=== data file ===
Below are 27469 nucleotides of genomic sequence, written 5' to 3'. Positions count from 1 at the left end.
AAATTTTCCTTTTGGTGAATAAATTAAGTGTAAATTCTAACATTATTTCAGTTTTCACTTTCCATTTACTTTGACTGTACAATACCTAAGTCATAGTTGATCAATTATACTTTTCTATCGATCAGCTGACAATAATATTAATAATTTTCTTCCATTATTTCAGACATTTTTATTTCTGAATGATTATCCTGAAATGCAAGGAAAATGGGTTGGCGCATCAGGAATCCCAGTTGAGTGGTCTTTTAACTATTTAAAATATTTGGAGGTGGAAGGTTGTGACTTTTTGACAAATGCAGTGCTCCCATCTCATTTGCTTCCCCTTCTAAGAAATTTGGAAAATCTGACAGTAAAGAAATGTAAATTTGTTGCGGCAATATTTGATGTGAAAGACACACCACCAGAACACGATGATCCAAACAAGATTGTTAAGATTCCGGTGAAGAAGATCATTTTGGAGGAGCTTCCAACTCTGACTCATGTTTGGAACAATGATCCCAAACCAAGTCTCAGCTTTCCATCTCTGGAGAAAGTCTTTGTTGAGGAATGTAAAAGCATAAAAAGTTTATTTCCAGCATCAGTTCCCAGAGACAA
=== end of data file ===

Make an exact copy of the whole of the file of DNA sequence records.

Below are 27469 nucleotides of genomic sequence, written 5' to 3'. Positions count from 1 at the left end.
AAATTTTCCTTTTGGTGAATAAATTAAGTGTAAATTCTAACATTATTTCAGTTTTCACTTTCCATTTACTTTGACTGTACAATACCTAAGTCATAGTTGATCAATTATACTTTTCTATCGATCAGCTGACAATAATATTAATAATTTTCTTCCATTATTTCAGACATTTTTATTTCTGAATGATTATCCTGAAATGCAAGGAAAATGGGTTGGCGCATCAGGAATCCCAGTTGAGTGGTCTTTTAACTATTTAAAATATTTGGAGGTGGAAGGTTGTGACTTTTTGACAAATGCAGTGCTCCCATCTCATTTGCTTCCCCTTCTAAGAAATTTGGAAAATCTGACAGTAAAGAAATGTAAATTTGTTGCGGCAATATTTGATGTGAAAGACACACCACCAGAACACGATGATCCAAACAAGATTGTTAAGATTCCGGTGAAGAAGATCATTTTGGAGGAGCTTCCAACTCTGACTCATGTTTGGAACAATGATCCCAAACCAAGTCTCAGCTTTCCATCTCTGGAGAAAGTCTTTGTTGAGGAATGTAAAAGCATAAAAAGTTTATTTCCAGCATCAGTTCCCAGAGACAA